Brunswick Town/Fort Anderson State Historic Site is an archaeological site located on the Cape Fear River. Brunswick Town was the first permanent settlement on the Lower Cape Fear. The colonial town became the seat of significant exports in the region. The port at Brunswick Town thrived off exports of tar, pitch, lumber, and turpentine. The town was raided in 1776 by the British Army and never rebuilt. The area reminded abandoned until the outbreak of the Civil War. To protect Wilmington, the Confederates built a fort atop the old colonial town. They built two batteries along the Cape Fear. After the war, the area fell out of use again until it became the site of archaeological investigation in the 1950s. Archaeological work continues on the 18th-century town and 19th-century fort today. The property is also a North Carolina State Historic Site, welcoming visitors interested in learning about North Carolina history. 

Their location on the Cape Fear River near its mouth at the Atlantic Ocean exposes the archaeological sites to the threats of climate change. One of the most pressing threats is coastal erosion. Storms, heavy rains, and sea level rise contribute to the increased movement of water sediments along the shoreline. This movement erodes out the marshes and shores of the site. Over time, this erosion exposes buried sites and collapsed other shoreline sites. Erosion has uncovered two colonial wharfs and collapsed part of the northern fort battery. Heavy rains and storms also affect the interior portions of the site. Water pools in low-lying areas. This inundation followed by hot periods dries out the ground and causes it to settle. The ground settling leads to archaeological site degradation and changes plant growth. It also leads to the cracking of exposed archaeological remains, such as the remains of St. Philips Church.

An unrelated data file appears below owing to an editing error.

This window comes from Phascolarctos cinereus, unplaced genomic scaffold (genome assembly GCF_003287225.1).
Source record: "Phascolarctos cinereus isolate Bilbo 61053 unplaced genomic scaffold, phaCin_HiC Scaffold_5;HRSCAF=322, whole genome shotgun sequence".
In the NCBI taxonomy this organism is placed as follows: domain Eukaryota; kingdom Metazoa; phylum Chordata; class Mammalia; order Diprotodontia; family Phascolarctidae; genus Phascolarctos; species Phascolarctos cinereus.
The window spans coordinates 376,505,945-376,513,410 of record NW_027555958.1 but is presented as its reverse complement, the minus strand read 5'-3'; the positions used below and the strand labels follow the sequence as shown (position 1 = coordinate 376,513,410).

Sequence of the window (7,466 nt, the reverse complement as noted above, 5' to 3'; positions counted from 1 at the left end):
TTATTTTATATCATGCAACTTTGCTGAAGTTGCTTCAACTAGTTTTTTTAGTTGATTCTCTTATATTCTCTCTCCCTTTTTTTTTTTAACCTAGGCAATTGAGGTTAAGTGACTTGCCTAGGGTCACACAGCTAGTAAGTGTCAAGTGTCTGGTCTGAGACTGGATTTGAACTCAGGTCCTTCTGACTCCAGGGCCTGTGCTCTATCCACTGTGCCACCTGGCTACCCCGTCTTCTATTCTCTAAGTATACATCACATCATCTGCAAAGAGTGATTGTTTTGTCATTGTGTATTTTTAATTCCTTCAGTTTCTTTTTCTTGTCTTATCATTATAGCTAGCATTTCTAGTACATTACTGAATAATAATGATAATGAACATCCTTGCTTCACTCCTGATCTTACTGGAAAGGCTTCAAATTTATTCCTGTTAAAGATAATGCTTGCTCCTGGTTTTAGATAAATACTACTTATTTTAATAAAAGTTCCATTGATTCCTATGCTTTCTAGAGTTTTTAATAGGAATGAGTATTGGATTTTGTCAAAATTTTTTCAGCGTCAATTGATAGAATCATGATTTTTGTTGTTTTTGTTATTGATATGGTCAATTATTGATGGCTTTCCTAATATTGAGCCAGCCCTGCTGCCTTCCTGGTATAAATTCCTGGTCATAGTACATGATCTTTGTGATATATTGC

The southern shoreline of Brunswick Town at Brunswick Town/Fort Anderson State Historic Site
The southern shoreline of Brunswick Town at Brunswick Town/Fort Anderson State Historic Site. The shoreline has receded through sea level and storm surge breaking off large sections of marsh. This erosion has exposed two colonial wharves. The U.S. Survey marker in the foreground has been used to visualize the shoreline erosion overtime. (Image by NC Office of State Archaeology, 2021)


Climate change threats, particularly along the banks of the Cape Fear River, have been extreme over the last decade. In 2011, archaeologists and Brunswick Town/Fort Anderson staff began investigating ways to secure the shoreline. Stabilizing the shore would protect these delicate archaeological sites. Early methods included riprap (larger rocks piled along the shoreline) and marine mattresses (bundles filled with stone). These efforts focused on areas of significant erosion. 

The collapse of the Northern Battery of Fort Anderson at Brunswick Town/Fort Anderson State Historic Site
The collapse of the Northern Battery of Fort Anderson at Brunswick Town/Fort Anderson State Historic Site. The battery collapsed from shoreline erosion and storm surge. The rocks at the base of the hill have been put in place to stabilize this portion of the battery. (Image by NC Office of State Archaeology, 2021)


Even with these efforts, erosion continued. Site staff sought new methods for long-term shoreline stabilization with limited environmental impact. Working with engineers, the team employed a reef-maker system. This system uses a series of concrete blocks that invite marine life and plant growth. They also dissipate wave energy, dampening the effects of erosion. Since 2017, reef-makers have been installed along portions of the site’s shoreline. Their presence supports sediment retention and marsh growth. This growth protects shoreline archaeological features, such as the colonial wharfs. The Brunswick Town/Fort Anderson stabilization efforts demonstrate a means of protecting threatened shoreline archaeological sites and supporting shoreline restoration. 


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This material was produced with assistance from the Emergency Supplemental Historic Preservation Fund, administered by the National Park Service, Department of the Interior. Any opinions, findings, and conclusions or recommendations expressed in this material are those of the author(s) and do not necessarily reflect the views of the Department of the Interior.